That they price this new option the same per processor as the base "enterprise edition" (much like a stripped down car with no performance options) is nuts, IMHO. Want in-memory - pay up. Want to partition your tables - pay up. Want to actively compress data in tables - pay up. Etc, etc. Honestly Oracle, want to increase sales and make your support users happy? Double the EE cost but throw in the works. Then us DBAs can really have a toolbox to tune for performance.
So far it looks like a winner. In a month when we get our grubby hands on it and kick the tires we should know for sure.
If I can avoid building and maintaining indexes and stats on billion+ row tables, and even get the same performance (let alone quicker) - it's a clear winner.
Hana's huge pitfall is HA and the cost of nodes. Don't want to have to wait (a long long time) while a node reconstructs and loads the data for a failed node, you have to duplicate the entire array as a mirror - at a huge $$ cost. Oracle is very expensive, but Hana makes it look like bargain-bin software by comparison.
Good news, as I have been watching (and putting off) getting a WQHD (2560x1440) monitor thinking 4K displays should be getting cheaper soon. I can wait a little longer and I hope they are serious about a true 4K monitor (4096 x 2160) instead of the "virtual" 4K (UHD) 3840 x 2160 units shipping now.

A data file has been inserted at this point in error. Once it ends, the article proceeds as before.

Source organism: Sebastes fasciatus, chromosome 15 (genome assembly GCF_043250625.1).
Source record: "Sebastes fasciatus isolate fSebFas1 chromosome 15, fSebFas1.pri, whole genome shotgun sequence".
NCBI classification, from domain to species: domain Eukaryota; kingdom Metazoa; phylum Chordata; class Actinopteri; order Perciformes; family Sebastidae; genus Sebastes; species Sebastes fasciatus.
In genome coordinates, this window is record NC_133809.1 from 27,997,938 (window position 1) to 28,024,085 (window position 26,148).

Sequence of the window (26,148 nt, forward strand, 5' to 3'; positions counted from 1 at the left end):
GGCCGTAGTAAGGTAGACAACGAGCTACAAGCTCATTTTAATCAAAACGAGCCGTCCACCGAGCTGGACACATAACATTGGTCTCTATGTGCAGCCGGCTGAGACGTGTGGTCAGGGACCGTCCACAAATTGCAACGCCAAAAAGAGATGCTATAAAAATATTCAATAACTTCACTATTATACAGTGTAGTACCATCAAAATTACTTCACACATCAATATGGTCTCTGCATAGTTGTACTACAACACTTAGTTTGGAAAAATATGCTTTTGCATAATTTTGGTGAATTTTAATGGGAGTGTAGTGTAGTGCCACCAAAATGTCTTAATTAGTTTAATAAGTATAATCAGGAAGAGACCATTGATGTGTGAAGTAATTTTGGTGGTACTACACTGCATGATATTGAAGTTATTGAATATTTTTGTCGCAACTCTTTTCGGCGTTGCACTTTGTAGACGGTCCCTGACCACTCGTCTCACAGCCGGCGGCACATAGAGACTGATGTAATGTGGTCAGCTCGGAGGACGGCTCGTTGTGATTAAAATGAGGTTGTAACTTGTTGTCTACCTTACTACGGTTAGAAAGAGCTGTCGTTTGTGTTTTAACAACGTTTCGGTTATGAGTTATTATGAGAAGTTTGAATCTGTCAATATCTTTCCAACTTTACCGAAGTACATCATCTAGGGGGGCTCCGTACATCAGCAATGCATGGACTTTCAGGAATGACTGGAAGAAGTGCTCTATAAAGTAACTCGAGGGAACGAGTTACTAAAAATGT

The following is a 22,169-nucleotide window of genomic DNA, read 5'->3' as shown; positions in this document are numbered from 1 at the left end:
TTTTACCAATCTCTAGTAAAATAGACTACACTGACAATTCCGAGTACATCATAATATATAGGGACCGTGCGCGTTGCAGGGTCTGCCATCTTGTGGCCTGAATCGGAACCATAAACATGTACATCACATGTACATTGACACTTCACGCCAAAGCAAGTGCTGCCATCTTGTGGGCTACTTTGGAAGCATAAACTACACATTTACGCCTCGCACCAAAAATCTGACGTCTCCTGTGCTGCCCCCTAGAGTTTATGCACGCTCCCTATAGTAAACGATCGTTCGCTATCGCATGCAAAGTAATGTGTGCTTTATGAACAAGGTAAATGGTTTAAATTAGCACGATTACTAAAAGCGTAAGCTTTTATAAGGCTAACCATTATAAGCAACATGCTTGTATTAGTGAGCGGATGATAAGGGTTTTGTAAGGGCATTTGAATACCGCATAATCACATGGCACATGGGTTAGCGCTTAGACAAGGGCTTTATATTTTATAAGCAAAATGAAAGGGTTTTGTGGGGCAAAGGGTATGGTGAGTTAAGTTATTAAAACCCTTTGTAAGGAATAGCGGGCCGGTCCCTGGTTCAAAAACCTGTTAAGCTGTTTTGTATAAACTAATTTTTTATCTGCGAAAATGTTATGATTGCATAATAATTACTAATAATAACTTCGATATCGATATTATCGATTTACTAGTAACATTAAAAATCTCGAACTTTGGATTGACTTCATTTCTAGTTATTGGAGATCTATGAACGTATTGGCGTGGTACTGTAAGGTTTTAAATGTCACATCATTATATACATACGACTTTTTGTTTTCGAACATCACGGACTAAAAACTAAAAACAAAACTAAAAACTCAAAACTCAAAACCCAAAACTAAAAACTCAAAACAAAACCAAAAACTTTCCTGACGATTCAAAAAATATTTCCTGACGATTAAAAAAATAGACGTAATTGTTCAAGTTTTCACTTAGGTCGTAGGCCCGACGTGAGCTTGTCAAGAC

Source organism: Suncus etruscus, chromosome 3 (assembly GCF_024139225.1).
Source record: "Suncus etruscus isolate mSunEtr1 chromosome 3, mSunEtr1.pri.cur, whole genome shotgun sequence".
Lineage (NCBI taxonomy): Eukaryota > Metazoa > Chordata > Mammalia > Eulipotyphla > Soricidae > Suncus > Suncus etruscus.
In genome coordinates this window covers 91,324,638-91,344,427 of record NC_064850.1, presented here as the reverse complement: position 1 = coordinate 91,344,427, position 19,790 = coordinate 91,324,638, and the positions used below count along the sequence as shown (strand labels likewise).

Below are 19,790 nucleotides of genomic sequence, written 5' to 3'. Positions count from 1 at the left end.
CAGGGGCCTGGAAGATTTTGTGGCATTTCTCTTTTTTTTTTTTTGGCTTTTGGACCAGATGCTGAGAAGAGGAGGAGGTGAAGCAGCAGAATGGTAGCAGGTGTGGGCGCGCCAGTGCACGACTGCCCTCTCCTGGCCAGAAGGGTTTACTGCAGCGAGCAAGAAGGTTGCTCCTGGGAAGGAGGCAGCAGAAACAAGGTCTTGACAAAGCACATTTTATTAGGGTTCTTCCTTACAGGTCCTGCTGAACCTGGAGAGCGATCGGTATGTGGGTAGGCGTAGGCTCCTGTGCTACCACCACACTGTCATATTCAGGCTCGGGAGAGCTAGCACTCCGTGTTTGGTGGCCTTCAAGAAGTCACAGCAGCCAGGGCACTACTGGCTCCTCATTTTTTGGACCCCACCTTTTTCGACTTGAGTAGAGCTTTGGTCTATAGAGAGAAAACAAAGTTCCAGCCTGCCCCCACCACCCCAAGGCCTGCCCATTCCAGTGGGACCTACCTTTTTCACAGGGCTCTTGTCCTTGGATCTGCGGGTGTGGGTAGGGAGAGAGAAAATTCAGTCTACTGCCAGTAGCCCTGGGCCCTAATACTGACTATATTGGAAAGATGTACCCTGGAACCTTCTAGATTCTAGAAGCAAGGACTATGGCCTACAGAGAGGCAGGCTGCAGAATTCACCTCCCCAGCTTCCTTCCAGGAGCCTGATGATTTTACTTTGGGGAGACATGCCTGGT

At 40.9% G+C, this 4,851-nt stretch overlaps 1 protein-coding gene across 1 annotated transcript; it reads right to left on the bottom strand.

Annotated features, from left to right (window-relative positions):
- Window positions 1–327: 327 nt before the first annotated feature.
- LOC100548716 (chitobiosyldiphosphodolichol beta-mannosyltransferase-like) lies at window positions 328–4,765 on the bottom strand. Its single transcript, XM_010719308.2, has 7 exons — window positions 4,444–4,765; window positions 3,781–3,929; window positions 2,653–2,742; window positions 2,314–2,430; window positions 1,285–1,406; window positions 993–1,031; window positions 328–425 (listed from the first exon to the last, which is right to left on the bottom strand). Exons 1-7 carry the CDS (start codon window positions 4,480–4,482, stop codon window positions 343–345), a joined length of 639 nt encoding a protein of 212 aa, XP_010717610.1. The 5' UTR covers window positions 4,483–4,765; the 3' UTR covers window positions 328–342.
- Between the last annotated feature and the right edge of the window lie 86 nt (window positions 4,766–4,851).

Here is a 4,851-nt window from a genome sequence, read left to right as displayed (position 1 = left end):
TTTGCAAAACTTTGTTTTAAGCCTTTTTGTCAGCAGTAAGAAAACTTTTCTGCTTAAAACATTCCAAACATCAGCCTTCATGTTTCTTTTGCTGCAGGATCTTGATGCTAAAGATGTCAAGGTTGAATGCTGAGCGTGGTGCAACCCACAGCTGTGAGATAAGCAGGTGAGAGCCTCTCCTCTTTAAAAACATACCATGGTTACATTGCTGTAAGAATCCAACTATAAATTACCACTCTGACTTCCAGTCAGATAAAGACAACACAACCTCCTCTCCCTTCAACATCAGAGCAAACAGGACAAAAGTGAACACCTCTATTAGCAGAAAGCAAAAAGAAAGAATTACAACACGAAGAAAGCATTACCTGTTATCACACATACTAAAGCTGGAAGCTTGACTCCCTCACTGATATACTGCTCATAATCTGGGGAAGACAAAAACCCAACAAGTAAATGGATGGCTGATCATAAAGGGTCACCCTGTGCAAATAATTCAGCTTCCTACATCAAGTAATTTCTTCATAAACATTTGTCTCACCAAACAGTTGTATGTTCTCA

Odd. I've now had a work BB for over a year now, and somehow have avoided having it hit concrete 3 times a week. Are iPhone's somehow attracted to concrete? Or are iPhone's just rather slippery?
Seriously, I think it looks like a rather good design. But I'd only want it if they also made a leather case to put it all in that works as good as the BB one. I still get a kick out of people trying to find the answer key when I pull it ringing out of the case (it already knows you have "picked it up").
From every thing I have read, HANA is about the worst database architecture available. No one with other enterprise class database experience will even consider it. So putting pretty objects on top doesn't make up for the turd underneath the covers.
This feature has been needed for a long time. Finally we can control what gets run (from what I understand so far).
RIA's are important apps, not replaceable by simple HTML5 solutions. Some of Java (JWS), some are Silverlight. We can't just block them all, but uncontrolled executable code on clients has always been an issue. No more, so it seams in Java. About time...
So that's what happened to Obama's "birth certificate"...
If it offends you - don't eat there. I hate people who hide behind others (usually the government) because they don't like something or are offended.
If you have something to say - say it. If you can't man up enough to do that - go away you wimps.
...and visit with the Gov. He recently drank "fracking" fluid to prove it is safe. In the US, not a single well has polluted ground water, and the methods used now are far safer (thicker and more layers of casing) than those used for the previous decades. I'd be far more concerned about leaking fuel tanks at the local gas station polluting ground water, than these gas and oil wells.
This is just FUD - aimed at the beer drinking public.